Talk:Axis: Bold as Love
|WikiProject Albums||(Rated C-class, Top-importance)|
This says that some pressings had a different running order. Can anyone be more specific than saying that Bold as Love was not the last track? --Benwilson528 18:37, 1 March 2006 (UTC)
- I came to this page thinking to ask if a note should be made on this - the article doesn't seem to say it any more. I have a cassette which has: 1) EXP, Up from the Skies, Spanish Castle Magic, Little Wing (first variant), If 6 Was 9, One Rainy Wish; 2) You Got Me Floatin', Castles Made of Sand, She's So Fine, Little Miss Lover (first variant of side 2), Bold as Love, Wait Until Tomorrow, Ain't No Telling. IOW, 1.4 and 1.5 are moved to the end of side 2, and 2.4 is moved to the end of side 1, presumably to idiotically balance the side lengths. I don't know if it ever would have varied on vinyl or CD (IIRC, my own record was in the right order, and my CD is) but it definitely does on cassette. --184.108.40.206 (talk) 03:00, 6 September 2011 (UTC)
Rage Against The Machine?
To me, the moment I heard "Spanish Castle Magic," I realized where Rage got a lot of their influence from. The riff is straight-up Tom Morello, or, I should say, Tom Morello is straight-up Jimi. 220.127.116.11 (talk) 16:21, 20 March 2008 (UTC)
NPOV problems, on a music page - as always
NPOV just doesn't seem to exist very much on band and album pages.
Example: "The group, however, undoubtedly sounds more confident and more proficient than it did on its debut." Caleb462 23:41, 20 January 2007 (UTC)
- Actually, that's the exact line that got me to jump on the talk page. I just listened to both albums and this seems to be nothing more than an opinion. In MY opinion, they were already proficient ;). That's why Jimi got kicked out of the Airborne. This is definetly not NPOV. I'm going to try and clean up this article. Anybody else want in? Ph33rspace 05:42, 6 February 2007 (UTC)
- FACT Ph33rspace 06:03, 6 February 2007 (UTC)
Is there any information about who is the artist for the album cover? I ask because of a (non-fiction) book that mentions a lady who claims to be the artist of a Jemi Hendrix album cover, The_Year_of_Living_Biblically -- The lady who is the possible artist is a neighbor of the author...but, near the end of the book, the lady passes away, before she can complete a book she was writing about 60's/70's musicians she knew. —Preceding unsigned comment added by 18.104.22.168 (talk) 19:38, 14 November 2007 (UTC)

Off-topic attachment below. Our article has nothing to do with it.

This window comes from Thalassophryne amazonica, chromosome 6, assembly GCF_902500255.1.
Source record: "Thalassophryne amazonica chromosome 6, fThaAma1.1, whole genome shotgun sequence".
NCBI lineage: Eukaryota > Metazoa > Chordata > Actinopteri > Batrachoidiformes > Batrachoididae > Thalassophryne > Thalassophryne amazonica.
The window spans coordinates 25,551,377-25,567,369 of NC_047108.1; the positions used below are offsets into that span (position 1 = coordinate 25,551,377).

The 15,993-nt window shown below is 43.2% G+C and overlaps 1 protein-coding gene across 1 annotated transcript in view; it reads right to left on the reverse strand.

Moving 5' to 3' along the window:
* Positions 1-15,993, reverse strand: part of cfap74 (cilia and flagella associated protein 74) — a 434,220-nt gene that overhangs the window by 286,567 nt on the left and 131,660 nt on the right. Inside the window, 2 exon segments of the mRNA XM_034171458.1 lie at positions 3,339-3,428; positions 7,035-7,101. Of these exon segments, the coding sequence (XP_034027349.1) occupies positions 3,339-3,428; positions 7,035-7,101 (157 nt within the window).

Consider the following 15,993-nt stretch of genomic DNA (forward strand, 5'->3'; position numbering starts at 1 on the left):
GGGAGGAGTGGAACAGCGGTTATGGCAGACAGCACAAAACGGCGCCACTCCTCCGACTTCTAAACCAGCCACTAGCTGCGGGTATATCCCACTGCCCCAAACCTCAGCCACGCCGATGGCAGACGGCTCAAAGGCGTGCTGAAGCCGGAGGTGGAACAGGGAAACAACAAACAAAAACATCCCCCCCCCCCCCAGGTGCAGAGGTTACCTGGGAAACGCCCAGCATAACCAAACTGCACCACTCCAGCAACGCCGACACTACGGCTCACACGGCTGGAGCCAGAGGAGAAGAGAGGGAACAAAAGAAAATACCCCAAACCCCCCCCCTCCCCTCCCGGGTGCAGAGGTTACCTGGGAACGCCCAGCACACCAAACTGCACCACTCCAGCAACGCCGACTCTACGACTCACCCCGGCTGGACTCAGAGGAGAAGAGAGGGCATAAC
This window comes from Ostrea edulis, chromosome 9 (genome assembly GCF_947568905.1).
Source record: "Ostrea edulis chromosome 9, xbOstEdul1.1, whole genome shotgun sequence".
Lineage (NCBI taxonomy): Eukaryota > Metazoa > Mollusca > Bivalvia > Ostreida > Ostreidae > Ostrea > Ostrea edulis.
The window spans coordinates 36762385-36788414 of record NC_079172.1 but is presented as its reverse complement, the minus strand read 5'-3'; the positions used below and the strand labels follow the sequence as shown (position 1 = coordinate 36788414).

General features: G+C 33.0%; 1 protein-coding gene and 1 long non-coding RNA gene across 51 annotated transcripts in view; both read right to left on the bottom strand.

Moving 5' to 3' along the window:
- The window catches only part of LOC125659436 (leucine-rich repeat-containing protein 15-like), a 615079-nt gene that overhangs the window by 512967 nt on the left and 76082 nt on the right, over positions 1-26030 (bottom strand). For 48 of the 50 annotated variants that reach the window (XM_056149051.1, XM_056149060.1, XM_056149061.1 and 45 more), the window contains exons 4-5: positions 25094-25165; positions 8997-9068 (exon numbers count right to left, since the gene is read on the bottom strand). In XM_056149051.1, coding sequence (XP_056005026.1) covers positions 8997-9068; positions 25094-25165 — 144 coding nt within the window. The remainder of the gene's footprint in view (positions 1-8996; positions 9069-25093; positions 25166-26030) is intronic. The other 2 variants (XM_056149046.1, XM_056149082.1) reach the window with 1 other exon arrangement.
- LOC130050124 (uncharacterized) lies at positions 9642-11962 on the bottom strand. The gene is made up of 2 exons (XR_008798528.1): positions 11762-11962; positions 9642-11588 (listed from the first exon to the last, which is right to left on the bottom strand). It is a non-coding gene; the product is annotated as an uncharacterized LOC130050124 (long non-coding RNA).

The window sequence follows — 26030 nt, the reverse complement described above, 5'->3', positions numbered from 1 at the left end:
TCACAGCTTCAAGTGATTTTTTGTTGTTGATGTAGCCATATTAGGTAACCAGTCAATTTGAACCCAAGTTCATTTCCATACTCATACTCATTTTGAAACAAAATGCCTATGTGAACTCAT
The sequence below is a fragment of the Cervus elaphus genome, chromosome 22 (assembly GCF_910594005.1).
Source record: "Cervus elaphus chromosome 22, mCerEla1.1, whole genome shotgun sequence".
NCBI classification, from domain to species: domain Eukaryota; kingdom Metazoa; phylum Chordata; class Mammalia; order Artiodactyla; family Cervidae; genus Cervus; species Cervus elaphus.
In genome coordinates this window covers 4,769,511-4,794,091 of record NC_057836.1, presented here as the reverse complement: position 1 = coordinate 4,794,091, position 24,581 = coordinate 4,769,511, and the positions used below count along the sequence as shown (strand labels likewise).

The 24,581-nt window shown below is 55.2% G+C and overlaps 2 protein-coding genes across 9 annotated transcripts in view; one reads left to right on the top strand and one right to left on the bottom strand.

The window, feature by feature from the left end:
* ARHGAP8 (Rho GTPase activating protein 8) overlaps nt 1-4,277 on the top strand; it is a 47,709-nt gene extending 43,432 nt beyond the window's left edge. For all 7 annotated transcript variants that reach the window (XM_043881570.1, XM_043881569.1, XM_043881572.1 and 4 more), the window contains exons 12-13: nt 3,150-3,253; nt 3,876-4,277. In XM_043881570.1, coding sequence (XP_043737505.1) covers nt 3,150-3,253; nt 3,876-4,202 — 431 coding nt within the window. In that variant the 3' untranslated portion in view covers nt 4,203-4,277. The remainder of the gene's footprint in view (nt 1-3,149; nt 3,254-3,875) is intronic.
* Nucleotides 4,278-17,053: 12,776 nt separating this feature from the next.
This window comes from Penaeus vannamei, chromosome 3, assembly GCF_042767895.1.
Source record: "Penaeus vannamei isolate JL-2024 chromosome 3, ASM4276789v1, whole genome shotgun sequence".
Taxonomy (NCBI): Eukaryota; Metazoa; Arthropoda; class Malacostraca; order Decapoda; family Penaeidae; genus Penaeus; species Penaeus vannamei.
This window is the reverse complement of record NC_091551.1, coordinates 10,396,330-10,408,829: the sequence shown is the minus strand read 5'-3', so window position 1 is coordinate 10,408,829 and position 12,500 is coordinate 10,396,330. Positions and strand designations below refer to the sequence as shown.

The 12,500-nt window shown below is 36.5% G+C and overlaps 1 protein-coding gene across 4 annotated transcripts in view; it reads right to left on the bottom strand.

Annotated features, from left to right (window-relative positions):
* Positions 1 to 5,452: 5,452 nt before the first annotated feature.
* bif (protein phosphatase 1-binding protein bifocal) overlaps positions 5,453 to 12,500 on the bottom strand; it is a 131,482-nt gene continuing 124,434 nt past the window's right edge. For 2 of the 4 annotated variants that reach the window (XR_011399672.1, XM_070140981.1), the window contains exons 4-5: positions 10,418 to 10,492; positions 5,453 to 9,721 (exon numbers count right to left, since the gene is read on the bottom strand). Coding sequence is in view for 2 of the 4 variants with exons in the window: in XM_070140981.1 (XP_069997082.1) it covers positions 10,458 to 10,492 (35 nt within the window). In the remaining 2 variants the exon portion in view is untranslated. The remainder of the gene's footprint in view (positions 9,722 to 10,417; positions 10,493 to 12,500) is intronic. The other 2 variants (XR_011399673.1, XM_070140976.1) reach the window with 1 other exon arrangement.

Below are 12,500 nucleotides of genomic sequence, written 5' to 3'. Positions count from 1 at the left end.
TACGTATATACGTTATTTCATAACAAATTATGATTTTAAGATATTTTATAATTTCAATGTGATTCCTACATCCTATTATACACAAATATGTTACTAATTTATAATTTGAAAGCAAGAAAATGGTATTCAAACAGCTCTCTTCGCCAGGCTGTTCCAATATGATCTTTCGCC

According to the designer it was a cheap, mass produced religious poster bought in a London market. It is a copy of the Hindu devotional painting known as "Viraat Purushan-Vishnuroopam" showing the different forms of Vishnu with a small superimposed, photo portrait of the group (by Karl Ferris) overpainted by Roger Law to blend in. —Preceding unsigned comment added by Jameselmo (talk • contribs) 18:08, 1 February 2008 (UTC) Why is there a need for a citation there? Thats its a Hindu Devotional piece depicted to the point of cliche is common knowledge. For example,if They had used the ceiling of the Cistine Chapel,it would require no citation to point that out, any more than it would require a citation if I identified a picture of the moon, and called it "the moon".
Can somebody mercifully fix that section by limiting it to something like "Many musicians have covered songs from 'Axis', including" and a simple list of names - if not removing it entirely? It's excruciating to encounter the phrase "...also covered" or "Another musician who covered..." or the word "covered" itself dozens of times in a row. (Actually, I may do this myself.)
I Think More Should Be Added To The Legacy Section, such as the critical reception of the album, and its subsequent legacy and ratings on websites and magazines. — Preceding unsigned comment added by 22.214.171.124 (talk) 06:48, 28 November 2011 (UTC)